If I had more time, I would have written a shorter letter
The drawing near of holidays sometimes brings me anxiety. Especially, for a few reasons I'll detail below, Thanksgiving. This year appears to be no different as I find myself catering to a household full of Covid positive patients who I call my family.
As my grandmother got older and grandpa had passed away, eventually the job of hosting Thanksgiving landed on my mom. This was the routine for many years until later when either my sister or I would carry that baton.
The following are a few snapshots of things that have occurred on or near Thanksgiving in my past:
So it's here that I find myself on the day after Thanksgiving pondering just how upside down things can be and, if I'm being honest, feeling a little sorry for myself.
As of this moment, 4 out of 6 of us have Covid. Some worse than others but mostly just muddling through. One of those with Covid is my wife. While I'm going to avoid specifics for the time being, my wife has had some recent health issues and was currently running through a gamut of medical diagnostic tests, a few of which are now postponed until she is no longer positive. Drawing out the time it takes know whether a health issue is serious or not is not conducive to a peaceful holiday to say the least.
My second oldest and myself are the only ones, so far, untouched by sickness. We've had to cancel our plans with family. We are obviously unable to have anyone over and I can't exactly go volunteer to help at our church with delivering meals on Thanksgiving.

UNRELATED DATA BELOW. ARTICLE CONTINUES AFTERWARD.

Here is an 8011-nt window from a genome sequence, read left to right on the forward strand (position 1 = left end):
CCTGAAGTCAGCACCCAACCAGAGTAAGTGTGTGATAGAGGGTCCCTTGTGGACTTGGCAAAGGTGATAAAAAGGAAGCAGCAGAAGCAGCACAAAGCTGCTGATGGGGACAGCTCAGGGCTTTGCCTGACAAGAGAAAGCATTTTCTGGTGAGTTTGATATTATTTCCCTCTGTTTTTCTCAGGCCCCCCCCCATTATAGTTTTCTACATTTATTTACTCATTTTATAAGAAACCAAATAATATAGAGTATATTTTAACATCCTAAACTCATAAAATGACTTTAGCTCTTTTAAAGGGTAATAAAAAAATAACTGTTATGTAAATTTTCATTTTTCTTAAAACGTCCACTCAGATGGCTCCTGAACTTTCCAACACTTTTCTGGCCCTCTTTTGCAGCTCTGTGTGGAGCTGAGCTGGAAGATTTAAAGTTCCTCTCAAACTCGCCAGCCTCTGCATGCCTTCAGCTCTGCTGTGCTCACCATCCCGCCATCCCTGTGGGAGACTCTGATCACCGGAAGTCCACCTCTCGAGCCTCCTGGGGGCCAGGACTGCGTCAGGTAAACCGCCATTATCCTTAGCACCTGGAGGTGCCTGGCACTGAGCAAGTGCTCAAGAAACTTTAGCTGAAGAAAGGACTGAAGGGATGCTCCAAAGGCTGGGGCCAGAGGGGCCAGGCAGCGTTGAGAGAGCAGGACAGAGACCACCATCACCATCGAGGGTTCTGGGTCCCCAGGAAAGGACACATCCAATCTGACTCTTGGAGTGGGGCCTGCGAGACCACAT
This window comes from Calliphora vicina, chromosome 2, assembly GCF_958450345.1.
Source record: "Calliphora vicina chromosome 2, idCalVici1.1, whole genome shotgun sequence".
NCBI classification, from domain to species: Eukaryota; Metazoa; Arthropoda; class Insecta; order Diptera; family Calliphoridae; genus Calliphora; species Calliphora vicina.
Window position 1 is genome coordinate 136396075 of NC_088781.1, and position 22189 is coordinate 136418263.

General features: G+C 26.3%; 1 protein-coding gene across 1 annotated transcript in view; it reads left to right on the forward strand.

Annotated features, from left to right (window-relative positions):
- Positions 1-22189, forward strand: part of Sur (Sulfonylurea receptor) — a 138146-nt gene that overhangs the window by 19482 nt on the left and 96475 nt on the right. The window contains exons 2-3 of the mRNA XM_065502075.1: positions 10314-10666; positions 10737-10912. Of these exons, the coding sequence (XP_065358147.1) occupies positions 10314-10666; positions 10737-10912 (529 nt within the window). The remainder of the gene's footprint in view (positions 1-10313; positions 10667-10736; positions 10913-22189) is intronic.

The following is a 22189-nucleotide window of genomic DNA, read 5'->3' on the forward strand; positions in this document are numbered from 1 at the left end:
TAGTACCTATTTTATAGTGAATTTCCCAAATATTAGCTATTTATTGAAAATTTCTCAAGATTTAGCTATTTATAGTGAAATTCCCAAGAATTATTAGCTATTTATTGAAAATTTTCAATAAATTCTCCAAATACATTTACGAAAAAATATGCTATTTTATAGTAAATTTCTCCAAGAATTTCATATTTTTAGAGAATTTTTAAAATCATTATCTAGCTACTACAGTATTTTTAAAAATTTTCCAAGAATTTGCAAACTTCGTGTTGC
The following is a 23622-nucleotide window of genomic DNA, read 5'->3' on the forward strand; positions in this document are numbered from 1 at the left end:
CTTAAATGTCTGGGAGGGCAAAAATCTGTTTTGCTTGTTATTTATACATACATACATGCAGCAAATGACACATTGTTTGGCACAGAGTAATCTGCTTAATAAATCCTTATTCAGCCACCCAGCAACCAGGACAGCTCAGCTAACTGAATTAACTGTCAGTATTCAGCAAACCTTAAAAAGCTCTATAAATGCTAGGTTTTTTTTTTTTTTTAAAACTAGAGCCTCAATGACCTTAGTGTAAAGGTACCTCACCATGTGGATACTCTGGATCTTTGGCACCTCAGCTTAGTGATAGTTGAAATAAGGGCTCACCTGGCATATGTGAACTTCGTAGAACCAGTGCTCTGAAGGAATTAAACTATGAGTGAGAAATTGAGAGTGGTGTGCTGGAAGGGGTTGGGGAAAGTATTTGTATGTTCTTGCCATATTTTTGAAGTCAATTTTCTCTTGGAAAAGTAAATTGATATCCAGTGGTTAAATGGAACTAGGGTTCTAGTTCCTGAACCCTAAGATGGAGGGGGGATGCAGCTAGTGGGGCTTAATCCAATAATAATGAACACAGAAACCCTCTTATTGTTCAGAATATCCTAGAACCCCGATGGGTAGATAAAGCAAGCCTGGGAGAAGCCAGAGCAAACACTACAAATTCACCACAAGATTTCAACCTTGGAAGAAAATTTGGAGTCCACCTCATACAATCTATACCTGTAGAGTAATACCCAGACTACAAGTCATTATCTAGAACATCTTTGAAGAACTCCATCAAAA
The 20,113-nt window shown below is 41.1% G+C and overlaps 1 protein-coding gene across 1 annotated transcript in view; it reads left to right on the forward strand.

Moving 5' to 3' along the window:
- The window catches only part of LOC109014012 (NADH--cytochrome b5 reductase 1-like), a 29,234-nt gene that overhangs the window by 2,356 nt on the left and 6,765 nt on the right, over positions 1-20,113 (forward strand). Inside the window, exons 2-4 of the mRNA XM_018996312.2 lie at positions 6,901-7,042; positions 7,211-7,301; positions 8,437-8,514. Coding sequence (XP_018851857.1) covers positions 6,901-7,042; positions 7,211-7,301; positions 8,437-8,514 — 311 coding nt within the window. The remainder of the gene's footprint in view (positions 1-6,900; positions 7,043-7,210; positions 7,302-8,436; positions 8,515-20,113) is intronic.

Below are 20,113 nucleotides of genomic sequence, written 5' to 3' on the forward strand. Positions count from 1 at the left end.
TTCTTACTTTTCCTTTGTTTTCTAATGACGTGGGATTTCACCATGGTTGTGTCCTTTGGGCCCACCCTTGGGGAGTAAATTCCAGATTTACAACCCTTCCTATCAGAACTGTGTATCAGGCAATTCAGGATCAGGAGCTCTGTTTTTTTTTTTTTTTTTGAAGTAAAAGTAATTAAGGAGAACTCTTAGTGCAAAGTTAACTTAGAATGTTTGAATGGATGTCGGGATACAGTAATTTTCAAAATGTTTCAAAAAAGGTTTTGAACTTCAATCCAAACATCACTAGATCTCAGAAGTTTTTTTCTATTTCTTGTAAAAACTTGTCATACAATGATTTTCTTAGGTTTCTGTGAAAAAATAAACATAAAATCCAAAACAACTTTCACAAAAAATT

I had a friend tell me once that he figured I used humor as a way to keep people at arms length. He's a cop though, so I was able to dismiss his critique as that of an unqualified opinion. There might be some truth to it though. Faith-wise, I have a tendency to be something of what Richard Beck would call a "Winter Christian", whereas my wife might be considered more of a "Summer Christian". I have a tendency to suspend relaxing because I'm always waiting for the other "shoe to drop" so to speak.
All of that isn't to say that I'm some curmudgeon always looking to be miserable. It's just that my compass naturally drifts in that direction a bit.
So, am I to give thanks at this time? The answer, while hedging always against things getting worse is... yes. How so?
All of these things, the things I'm afraid to lose or the things I worry about, are all coterminous with those things I love and value. Anxiety and hope are two sides of the same coin. When I look to the future and fear loss or disrepair, I only need to be reminded that the ability to do so is paid for by the value these things have now. This returns me to the present. I don't need to lose today in some effort to wait for tomorrow.
As the saying goes:
“So do not worry about tomorrow, for tomorrow will bring worries of its own. Today’s trouble is enough for today." - Matt 6:34 NRSV
Returning to that coin analogy from before: those things I most cherish are enough for today as well.Photo by Sixteen Miles Out on Unsplash